Discover some of the best wineries of Mexico in El Bajío

We all know that gays go crazy for wine whatever form it takes; mimosas, sangria, rose, you name it, if it’s got grapes in it, we’re all over it. And while you’ve surely heard of Italy’s, South Africa’s and even Portugal’s impressive wine regions, the wine and wineries of Mexico may have slipped under your radar… until now that is!

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Just a decade ago the gay community was near non-existent in these parts, but today the central region is experiencing a boom in tourism and becoming a burgeoning gay travel destination

Believe it or not, sunny Mexico makes some of the world’s top wines and stands as the 25th largest producer of wine globally. Almost 80% of all Mexico’s wine comes from El Valle de Guadalupe in Baja California, towards the north-west part of the country, while the smaller, central region of “El Bajío” also offers a home to some outstanding and well-established wineries. Within the rural and productive lowlands of what is known as Mexico’s breadbasket, El Bajío has long been considered a conservative spot, made so by its distance from the big city and influence from the church. Just a decade ago the gay community was near non-existent in these parts, but today the central region is experiencing a boom in tourism and – thanks to continued LGBT+ community activism – becoming a burgeoning gay travel destination. For a fun and diverse vacation among Mexico’s most beautiful scenery then, find our top recommendations of wineries in central Mexico below…

Photo: Moritz Knoringer

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Barbaro delights with its dishes of passion fruit ribs and Chingón oysters, served alongside home-grown vegetables from the restaurant garden

Only two hours north of Mexico City lies the state of Queretaro, home of the well-known “Cheese and Wine Route.” The area provides amazing weather throughout most of the year, with warm days and chilly nights – ideal conditions for wine production. The first stop for us is at Maria & Bernardo Winery, a boutique winery and hotel perfect for a relaxing weekend gateway. Their artisanal wine production process is craftier than most, making their wines taste oh-so full-bodied, especially their Tempranillo. The best part however is arguably the adjacent restaurant, Barbaro, owned by well-known Mexican chef Emiliano Ayala.  Extremely popular among locals, even those uninterested in wine, Barbaro delights with its dishes of passion fruit ribs and Chingón oysters, served alongside home-grown vegetables from the restaurant garden. Working with the Maria & Bernardo winery, they also offer a variety of wine pairing menus best enjoyed at their outdoor seating area for sunsets over the vineyard in the company of the ever-present LGBT+ local community.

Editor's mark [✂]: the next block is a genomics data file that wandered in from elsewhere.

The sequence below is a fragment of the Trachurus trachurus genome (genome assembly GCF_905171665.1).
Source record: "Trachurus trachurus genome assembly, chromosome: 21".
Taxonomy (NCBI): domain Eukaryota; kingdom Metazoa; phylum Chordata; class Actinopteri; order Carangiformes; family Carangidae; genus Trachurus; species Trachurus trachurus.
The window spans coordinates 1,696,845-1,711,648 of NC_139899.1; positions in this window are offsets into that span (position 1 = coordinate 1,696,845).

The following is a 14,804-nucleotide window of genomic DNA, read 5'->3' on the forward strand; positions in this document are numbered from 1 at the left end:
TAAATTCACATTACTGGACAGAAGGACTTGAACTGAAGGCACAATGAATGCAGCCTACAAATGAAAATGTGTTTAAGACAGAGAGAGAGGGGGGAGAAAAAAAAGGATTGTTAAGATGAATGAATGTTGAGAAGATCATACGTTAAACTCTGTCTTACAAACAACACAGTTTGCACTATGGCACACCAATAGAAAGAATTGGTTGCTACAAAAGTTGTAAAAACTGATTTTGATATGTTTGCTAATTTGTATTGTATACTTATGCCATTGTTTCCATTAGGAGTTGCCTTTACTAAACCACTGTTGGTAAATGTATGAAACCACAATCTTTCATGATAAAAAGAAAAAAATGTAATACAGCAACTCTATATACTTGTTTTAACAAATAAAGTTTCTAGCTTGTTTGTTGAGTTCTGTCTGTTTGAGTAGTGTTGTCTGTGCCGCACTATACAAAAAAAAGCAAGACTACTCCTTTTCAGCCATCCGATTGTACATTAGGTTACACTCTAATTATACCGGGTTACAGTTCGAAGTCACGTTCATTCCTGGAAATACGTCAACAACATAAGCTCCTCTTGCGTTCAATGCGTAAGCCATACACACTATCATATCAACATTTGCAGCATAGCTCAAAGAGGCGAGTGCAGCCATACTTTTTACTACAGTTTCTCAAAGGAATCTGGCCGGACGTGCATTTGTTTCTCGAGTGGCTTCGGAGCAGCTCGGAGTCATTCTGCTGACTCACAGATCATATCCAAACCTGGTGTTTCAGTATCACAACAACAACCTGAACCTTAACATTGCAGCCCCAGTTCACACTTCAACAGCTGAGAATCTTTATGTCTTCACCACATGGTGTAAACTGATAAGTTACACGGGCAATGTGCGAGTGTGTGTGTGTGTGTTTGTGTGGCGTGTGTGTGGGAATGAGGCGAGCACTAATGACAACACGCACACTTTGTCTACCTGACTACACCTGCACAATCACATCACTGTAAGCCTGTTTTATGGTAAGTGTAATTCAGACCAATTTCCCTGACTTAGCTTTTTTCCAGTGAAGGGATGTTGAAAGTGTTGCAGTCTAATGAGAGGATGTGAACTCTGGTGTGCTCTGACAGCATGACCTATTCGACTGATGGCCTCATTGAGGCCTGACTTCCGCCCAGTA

Barbaro, Chef Emiliano Ayala

Photo: Karol Kaczorek

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De Cote Winery House is a great addition to the itinerary, for all straight, gay, lesbian, queer or just about anyone

As we continue along the Cheese and Wine Route, we arrive next at De Cote Winery House, a bigger and well-established winery, with a wide variety of about 20+ types of award-winning wine sold both throughout the country and internationally. Accustomed to having visitors, this winery offers tours of their vine fields, factory and wine cellar, allowing insight into their whole production process. This winery also has a top-notch restaurant with amazing views across their vineyard, a great spot for a romantic lunch/dinner or even a proposal. With a chic yet welcoming vibe, De Cote Winery House is a great addition to the itinerary, for all straight, gay, lesbian, queer or just about anyone, particularly in August and September when (alongside several other wineries in the region) De Cote hosts an event called “La Vendimia.” This traditional event celebrates the end of the harvest with live music, food and wine tasting, plus the traditional grape stomping for which the festival has become known for.

While driving from one winery to another, don’t forget to stop by and take some pictures of the stunning view of Peña de Bernal. One of the world’s largest free-standing rocks at 433 metres tall, Peña de Bernal can be seen from pretty much anywhere in the area due to its size and the land’s flatness. If you have time, visiting Peña de Bernal and the magical namesake town of Bernal is a definite must.

De Cote Winery House | Photo: Juan Zavala

Peña de Bernal | Photo: Juan Zavala

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The winery here offers tours of its fields and the opportunity to bottle and customize wine with guidance from a professional sommelier

Before we loopback, we have time for one last tasting at Puerta del Lobo Winery, a unique choice on the site of a large complex shared by a hotel, several restaurants, vineyards and even some residential areas. The winery here offers tours of its fields and the opportunity to bottle and customize wine with guidance from a professional sommelier. For foodies, however, the best thing at Puerta del Lobo is their restaurant, Las Ruinas, a grill restaurant located at the ruins of a centuries-old ranch, providing diners both a rustic and unforgettable experience.

Puerta del Lobo | Photo: Juan Zavala

Las Ruinas | Photo: Juan Zavala

If your itinerary allows, just 1.5 hours away lies the city of San Miguel de Allende. Also, home to several amazing wineries – including Mr Hudson favourites Tres Raices and Santisima Trinidad – the city is a great addition to any winery tour with a range of urban pleasures to explore, all laid out in our San Miguel de Allende travel guide!

Photo: DAVIDSONLUNA

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